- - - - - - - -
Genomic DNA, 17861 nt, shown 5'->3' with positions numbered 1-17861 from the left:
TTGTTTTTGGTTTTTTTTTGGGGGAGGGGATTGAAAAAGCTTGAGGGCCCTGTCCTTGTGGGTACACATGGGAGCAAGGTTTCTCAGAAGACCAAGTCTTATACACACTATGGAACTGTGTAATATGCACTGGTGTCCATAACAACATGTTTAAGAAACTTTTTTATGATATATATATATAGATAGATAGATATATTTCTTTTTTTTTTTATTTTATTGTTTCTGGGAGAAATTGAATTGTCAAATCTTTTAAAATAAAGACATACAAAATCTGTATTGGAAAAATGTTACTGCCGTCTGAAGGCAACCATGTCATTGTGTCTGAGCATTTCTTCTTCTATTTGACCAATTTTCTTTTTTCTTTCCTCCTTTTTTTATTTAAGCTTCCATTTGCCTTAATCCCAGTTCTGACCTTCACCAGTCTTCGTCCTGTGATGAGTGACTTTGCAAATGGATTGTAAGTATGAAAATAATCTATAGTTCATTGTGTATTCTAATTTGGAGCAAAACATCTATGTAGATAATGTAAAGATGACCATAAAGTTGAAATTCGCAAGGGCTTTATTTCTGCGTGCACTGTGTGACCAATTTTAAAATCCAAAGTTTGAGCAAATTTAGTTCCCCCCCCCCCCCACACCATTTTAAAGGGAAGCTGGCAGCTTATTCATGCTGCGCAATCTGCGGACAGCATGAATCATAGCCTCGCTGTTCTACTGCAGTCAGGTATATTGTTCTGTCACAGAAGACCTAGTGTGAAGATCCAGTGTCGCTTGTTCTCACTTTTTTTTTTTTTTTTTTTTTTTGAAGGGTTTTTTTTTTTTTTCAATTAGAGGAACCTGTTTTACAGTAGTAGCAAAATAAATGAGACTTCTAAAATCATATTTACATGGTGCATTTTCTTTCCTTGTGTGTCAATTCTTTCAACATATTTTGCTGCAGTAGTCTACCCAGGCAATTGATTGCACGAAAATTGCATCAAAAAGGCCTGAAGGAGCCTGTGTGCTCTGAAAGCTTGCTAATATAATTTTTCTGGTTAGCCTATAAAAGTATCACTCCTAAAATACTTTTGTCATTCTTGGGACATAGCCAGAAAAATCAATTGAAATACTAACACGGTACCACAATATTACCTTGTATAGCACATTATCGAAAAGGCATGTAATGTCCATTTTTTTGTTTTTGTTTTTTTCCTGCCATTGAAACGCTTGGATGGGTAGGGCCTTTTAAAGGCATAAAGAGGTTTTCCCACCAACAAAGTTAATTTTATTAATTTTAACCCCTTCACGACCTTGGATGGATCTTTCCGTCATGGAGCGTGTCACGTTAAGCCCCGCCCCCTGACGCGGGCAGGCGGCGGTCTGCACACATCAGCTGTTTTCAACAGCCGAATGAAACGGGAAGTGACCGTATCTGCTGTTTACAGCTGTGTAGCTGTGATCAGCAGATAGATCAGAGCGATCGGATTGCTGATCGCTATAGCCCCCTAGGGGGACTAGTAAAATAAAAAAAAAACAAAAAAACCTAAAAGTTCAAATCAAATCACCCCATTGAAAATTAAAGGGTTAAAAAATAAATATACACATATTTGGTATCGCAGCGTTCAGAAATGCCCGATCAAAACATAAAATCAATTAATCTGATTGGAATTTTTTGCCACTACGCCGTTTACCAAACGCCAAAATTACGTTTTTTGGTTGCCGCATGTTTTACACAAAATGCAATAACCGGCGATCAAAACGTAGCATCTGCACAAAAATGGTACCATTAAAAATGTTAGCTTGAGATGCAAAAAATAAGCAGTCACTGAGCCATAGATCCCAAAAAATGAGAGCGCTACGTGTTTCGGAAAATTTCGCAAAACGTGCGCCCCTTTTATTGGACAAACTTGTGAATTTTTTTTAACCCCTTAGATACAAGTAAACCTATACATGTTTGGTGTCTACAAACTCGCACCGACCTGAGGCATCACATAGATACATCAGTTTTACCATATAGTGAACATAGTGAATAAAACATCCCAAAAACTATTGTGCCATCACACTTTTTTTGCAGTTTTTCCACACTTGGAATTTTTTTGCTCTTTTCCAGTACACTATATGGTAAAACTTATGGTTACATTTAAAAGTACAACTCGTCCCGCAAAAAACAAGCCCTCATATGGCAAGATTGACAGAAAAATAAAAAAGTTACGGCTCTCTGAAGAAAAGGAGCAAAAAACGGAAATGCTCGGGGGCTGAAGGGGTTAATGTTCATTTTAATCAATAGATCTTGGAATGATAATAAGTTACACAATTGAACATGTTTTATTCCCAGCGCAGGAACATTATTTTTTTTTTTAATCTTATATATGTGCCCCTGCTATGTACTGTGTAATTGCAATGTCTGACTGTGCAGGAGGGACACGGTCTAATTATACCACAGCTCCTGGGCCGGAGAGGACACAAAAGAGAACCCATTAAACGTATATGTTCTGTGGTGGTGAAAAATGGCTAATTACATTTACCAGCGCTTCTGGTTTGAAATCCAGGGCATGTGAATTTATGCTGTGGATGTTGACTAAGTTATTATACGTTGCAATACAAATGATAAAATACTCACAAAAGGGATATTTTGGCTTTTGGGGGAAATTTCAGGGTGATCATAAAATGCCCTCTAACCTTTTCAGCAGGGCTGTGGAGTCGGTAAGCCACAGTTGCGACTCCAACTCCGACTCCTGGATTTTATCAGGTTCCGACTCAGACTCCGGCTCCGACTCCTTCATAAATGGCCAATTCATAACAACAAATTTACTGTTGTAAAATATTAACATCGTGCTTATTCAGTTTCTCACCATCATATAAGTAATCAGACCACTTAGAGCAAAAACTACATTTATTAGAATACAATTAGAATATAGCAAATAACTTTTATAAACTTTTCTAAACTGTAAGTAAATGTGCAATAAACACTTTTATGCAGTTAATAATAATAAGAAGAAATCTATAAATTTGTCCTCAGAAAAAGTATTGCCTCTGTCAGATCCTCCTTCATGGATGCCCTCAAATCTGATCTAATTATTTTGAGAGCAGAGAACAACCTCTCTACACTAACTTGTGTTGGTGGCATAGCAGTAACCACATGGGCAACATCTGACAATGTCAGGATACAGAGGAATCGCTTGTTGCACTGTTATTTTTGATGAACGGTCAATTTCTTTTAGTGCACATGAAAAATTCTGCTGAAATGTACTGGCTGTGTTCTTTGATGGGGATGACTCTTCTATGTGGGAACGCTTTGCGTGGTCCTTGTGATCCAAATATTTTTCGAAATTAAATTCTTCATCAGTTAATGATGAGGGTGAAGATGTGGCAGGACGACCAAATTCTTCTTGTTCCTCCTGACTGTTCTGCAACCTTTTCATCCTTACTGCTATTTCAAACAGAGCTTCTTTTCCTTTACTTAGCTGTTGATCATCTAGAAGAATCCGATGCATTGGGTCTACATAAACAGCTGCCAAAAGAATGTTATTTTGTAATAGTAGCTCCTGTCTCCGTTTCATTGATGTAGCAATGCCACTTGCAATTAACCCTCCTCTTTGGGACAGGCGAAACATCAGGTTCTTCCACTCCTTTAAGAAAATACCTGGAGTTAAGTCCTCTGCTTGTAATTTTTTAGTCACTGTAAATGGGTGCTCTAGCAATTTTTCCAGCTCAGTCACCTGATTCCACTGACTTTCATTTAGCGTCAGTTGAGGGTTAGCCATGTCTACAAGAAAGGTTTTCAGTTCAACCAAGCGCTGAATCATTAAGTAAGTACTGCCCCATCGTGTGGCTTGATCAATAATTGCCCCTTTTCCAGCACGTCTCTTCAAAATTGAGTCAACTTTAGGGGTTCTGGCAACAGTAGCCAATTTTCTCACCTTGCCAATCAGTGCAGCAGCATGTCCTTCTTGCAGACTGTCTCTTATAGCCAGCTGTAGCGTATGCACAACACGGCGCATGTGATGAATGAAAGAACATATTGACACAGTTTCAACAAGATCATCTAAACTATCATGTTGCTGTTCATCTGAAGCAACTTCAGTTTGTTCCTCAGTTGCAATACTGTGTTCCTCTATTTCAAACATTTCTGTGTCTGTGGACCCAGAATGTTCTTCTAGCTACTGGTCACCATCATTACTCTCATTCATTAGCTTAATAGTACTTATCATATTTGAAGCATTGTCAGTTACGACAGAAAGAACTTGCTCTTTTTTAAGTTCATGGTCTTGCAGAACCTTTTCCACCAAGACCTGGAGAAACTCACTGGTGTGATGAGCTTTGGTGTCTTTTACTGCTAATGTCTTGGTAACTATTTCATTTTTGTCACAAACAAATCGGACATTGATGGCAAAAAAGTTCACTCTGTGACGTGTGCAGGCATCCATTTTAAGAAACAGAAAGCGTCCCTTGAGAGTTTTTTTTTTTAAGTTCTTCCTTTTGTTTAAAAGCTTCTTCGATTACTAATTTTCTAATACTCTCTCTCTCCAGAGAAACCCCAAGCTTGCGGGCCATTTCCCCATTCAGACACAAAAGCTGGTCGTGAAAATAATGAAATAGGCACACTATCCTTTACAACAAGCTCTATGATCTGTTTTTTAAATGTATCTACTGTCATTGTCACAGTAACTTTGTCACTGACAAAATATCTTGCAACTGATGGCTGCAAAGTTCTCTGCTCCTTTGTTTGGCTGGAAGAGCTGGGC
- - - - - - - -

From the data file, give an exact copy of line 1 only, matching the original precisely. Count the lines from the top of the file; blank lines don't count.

Genomic DNA, 17861 nt, shown 5'->3' with positions numbered 1-17861 from the left: